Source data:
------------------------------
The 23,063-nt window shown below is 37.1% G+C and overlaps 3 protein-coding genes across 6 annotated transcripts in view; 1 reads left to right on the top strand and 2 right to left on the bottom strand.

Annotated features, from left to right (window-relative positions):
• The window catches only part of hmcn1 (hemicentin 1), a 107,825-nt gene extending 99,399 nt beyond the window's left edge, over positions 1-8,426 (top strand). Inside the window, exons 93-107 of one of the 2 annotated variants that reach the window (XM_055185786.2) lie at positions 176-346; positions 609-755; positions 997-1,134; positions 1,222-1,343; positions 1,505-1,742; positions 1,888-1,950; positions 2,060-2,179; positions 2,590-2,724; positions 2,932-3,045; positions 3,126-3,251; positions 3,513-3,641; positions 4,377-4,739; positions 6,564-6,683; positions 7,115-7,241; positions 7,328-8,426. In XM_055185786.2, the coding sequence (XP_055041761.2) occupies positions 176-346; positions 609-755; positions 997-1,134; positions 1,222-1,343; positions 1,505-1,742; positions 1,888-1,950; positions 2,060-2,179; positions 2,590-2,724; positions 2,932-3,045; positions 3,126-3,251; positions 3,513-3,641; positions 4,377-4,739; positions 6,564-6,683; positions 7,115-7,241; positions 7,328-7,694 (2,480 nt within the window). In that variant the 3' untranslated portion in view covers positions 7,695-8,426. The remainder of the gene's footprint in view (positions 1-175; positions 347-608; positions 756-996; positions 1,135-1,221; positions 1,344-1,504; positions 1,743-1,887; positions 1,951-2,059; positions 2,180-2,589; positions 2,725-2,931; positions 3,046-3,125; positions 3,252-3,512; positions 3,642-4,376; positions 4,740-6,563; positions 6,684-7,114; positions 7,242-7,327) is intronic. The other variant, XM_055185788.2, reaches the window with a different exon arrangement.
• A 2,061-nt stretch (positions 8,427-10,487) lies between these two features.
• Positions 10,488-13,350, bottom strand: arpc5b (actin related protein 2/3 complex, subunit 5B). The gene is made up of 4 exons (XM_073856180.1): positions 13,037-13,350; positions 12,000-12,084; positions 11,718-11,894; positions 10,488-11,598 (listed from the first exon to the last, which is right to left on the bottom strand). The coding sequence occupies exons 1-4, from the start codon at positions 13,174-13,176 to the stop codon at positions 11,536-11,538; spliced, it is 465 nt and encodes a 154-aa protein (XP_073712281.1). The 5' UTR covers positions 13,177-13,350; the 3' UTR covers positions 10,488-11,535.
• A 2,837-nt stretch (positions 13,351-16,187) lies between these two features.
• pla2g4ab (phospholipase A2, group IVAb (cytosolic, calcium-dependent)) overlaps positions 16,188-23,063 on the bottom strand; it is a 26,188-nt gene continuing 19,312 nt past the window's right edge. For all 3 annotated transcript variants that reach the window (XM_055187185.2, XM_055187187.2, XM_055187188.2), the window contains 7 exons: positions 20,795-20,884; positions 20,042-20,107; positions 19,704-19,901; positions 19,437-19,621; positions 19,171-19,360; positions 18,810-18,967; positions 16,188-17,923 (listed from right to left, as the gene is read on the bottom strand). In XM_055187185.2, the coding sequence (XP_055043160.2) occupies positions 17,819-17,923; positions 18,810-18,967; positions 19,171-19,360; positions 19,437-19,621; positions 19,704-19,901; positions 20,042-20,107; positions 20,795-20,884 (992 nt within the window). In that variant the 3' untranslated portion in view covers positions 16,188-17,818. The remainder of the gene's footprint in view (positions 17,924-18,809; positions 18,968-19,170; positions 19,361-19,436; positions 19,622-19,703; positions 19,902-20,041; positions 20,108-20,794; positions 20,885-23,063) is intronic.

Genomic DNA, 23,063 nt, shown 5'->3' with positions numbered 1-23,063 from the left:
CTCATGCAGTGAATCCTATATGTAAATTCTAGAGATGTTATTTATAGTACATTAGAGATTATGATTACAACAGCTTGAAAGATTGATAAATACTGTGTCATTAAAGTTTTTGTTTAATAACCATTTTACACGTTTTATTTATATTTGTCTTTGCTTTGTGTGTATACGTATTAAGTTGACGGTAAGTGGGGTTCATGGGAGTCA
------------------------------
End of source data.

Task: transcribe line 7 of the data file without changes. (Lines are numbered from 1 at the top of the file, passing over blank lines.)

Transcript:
• pla2g4ab (phospholipase A2, group IVAb (cytosolic, calcium-dependent)) overlaps positions 16,188-23,063 on the bottom strand; it is a 26,188-nt gene continuing 19,312 nt past the window's right edge. For all 3 annotated transcript variants that reach the window (XM_055187185.2, XM_055187187.2, XM_055187188.2), the window contains 7 exons: positions 20,795-20,884; positions 20,042-20,107; positions 19,704-19,901; positions 19,437-19,621; positions 19,171-19,360; positions 18,810-18,967; positions 16,188-17,923 (listed from right to left, as the gene is read on the bottom strand). In XM_055187185.2, the coding sequence (XP_055043160.2) occupies positions 17,819-17,923; positions 18,810-18,967; positions 19,171-19,360; positions 19,437-19,621; positions 19,704-19,901; positions 20,042-20,107; positions 20,795-20,884 (992 nt within the window). In that variant the 3' untranslated portion in view covers positions 16,188-17,818. The remainder of the gene's footprint in view (positions 17,924-18,809; positions 18,968-19,170; positions 19,361-19,436; positions 19,622-19,703; positions 19,902-20,041; positions 20,108-20,794; positions 20,885-23,063) is intronic.